Fluid control device 10 is readily adapted for use in a binary computer system because of the pair of outlet channels. For instance, the normal outlet channel 18 may be designated the "O output and channel 17 may be designated the "1 output. Thus, in the absence of any control pulse, electrical or fluid, the power stream flow from channel 18 indicates a state; when an input control stream is applied to the power stream to switch its flow to channel 17, a "1" state is indicated.

The fluid control device may be modified as shown in FIGS. 4, 5 and 6 to operate electrical contacts when the power stream is switched from one outlet channel to another. Like reference numerals in these figures are intended to have the same meaning as given them in connection with FIGS. 1-3. In this arrangement an electrically conductive and magnetic flexible strip 39 is Secured to power nozzle 19 in a manner similar to that described above for fleXible strip 23. Flexible strip 39 has an electrical conductor 40 connected thereto adjacent the end Secured at nozzle 15 and extends downstream into a recess 41 formed in wall 28 of outlet channel 17. The depth of the recess is approximately equal to the thickness of the strip so that when the strip is in the position shown in FIG. 4, the power stream from nozzle 15 may flow out channel 17 along the strip and wall with minimum turbulence. Extending slightly into the recess is an electrical contact 43, embedded in plate 12, to which is attached an electrical conductor 44. This conductor is embedded in plate 12 and extends downstream along channel 17. A second electrical contact 46 is embedded in flow divider 47 and extends sufliciently into outlet channel 17 to engage strip 39 when the strip is deflected to the position shown in FIG. 5. An electrical conductor 48 is likewise connected to contact 46 but embedded in flow divider 47 extending downstream along channel 18. The two conductors 44 and 48 may, however, extend outwardly through either plate 11 or 13 adjacent their respective Contacts. The fleXible strip, conductors 40, 44, 48 and Contacts 43, 46 are, of course, appropriately insulated if sheets 11, 12 and 13 are electrically conductive materials.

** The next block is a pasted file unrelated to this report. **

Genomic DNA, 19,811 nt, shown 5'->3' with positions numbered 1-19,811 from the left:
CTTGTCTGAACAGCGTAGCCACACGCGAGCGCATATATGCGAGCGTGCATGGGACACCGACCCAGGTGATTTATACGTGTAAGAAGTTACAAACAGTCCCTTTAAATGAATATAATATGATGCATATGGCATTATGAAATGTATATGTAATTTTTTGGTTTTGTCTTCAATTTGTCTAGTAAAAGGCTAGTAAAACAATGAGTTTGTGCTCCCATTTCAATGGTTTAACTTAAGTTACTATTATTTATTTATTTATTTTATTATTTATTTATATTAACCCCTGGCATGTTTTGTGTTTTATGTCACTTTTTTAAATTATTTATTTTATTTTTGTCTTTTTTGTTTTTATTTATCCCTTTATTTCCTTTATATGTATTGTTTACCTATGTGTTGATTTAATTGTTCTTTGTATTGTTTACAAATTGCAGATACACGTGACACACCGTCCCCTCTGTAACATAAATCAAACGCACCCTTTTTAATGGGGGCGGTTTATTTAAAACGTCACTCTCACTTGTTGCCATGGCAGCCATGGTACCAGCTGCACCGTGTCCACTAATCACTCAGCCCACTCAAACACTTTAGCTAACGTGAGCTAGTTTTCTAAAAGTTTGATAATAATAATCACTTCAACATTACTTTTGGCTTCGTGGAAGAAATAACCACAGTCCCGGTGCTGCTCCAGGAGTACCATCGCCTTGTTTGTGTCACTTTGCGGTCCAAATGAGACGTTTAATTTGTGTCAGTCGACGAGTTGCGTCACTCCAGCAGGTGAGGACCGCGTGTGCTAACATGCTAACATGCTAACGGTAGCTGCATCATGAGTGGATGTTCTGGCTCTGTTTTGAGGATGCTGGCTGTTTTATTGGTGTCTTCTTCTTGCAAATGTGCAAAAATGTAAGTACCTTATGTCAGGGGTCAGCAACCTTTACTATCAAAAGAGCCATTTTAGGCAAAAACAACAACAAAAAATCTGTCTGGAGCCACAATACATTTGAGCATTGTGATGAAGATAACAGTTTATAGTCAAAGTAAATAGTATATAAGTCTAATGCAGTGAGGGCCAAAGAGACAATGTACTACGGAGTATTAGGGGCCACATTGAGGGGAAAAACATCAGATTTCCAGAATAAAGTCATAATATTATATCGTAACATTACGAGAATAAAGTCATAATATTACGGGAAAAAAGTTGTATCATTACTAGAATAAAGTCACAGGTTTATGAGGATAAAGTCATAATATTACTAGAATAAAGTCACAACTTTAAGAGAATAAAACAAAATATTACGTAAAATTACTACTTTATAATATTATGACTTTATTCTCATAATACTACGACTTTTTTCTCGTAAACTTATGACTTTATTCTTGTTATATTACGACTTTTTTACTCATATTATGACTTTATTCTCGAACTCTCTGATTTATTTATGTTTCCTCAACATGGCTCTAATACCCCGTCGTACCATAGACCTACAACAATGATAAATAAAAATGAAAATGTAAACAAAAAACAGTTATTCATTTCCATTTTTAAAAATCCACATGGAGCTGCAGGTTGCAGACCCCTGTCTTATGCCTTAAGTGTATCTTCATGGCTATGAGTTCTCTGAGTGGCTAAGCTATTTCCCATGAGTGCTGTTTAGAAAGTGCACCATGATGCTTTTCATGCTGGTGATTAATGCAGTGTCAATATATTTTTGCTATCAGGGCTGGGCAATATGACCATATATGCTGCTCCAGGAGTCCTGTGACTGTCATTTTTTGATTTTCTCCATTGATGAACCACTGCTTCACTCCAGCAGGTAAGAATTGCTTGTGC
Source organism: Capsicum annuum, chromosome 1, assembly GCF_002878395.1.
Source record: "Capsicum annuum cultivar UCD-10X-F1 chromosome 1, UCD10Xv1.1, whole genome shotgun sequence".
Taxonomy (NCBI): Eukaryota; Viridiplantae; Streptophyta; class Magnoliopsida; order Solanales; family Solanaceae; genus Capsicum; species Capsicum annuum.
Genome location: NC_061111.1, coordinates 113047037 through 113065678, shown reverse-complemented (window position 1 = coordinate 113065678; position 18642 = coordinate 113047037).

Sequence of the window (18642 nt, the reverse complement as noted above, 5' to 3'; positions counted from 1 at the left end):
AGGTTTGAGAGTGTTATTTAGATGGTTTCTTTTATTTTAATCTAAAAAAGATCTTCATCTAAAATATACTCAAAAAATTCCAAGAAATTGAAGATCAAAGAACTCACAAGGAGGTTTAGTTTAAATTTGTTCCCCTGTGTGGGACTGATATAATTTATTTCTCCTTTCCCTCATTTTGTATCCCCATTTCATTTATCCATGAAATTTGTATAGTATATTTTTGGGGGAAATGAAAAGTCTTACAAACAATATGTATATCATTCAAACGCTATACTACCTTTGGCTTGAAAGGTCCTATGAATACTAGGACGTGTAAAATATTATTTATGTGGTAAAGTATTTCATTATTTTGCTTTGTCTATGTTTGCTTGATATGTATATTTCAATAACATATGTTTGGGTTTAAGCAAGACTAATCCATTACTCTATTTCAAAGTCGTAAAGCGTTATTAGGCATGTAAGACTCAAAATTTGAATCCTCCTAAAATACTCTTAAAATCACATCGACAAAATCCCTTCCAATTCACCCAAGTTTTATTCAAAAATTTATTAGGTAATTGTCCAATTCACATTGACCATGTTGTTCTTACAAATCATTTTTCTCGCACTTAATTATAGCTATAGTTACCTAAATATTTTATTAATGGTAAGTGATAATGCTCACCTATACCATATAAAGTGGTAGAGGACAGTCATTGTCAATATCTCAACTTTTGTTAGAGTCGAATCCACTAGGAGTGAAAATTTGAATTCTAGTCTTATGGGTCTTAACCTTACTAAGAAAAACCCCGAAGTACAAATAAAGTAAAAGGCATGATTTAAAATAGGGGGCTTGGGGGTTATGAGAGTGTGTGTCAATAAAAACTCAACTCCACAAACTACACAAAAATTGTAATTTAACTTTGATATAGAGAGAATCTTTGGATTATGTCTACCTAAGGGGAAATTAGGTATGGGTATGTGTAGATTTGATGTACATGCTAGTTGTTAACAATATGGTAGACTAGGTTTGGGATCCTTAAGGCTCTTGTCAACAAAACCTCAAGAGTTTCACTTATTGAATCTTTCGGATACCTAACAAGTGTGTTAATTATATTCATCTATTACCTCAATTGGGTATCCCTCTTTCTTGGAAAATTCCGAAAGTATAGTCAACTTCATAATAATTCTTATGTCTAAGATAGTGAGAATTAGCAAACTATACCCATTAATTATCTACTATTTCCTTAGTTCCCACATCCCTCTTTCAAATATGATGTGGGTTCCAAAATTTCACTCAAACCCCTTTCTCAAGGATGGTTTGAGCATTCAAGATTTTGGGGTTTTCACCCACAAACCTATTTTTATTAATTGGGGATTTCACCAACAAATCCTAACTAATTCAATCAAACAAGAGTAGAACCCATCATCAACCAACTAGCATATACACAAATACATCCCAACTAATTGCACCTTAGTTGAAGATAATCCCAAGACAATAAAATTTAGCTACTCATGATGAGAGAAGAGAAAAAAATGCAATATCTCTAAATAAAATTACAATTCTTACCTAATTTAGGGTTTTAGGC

Flexible strip 39 is cut away at its free end as shown in FIG. 6 to provide openings 49. These openings permit fluid to flow therethrough when the strips are moved to the left as shown in FIG. 4 in the event that outlet channel 17 becomes severely backloaded.

In operation, flexible channel wall 39 serves as a movable contact arm to complete an electrical circuit from conductor 40 to conductor 44 representing flow in channel 17 or to conductor 48 representing flow in channel 18. In this embodiment, a fluid control stream from nozzle 19 is used to switch the power stream from channel 18 to channel 17 so that the movement of fleXible strip 39 completes electrical circuits representative of the presence and absence of a fluid control signal. This arrangement permits fluid pulses to be converted into electrical output signals. However, electromagnet 30 may still be used to switch the power stream if desired. It will be noted that the blocks of material of sheet 12, which form channel wall 28 and flow divider 47, may be of a conductive material with output conductors 44 and 48 respectively attached thereto. This avoids embedding contacts 43, 46 and conductors 44, 48 in plate 12.

While the invention has been particularly shown and described with reference to preferred embodiments thereof, it will be understood by those skilled in the art that the foregoing and other changes in form and details may be made thereir without departing from the spirit and scope of the invention.

What is claimed is:

1. Fluid control apparatns comprising:

a power nozzle for issuing a fluid power stream;

a pair of outlet channels for. receiving said power stream;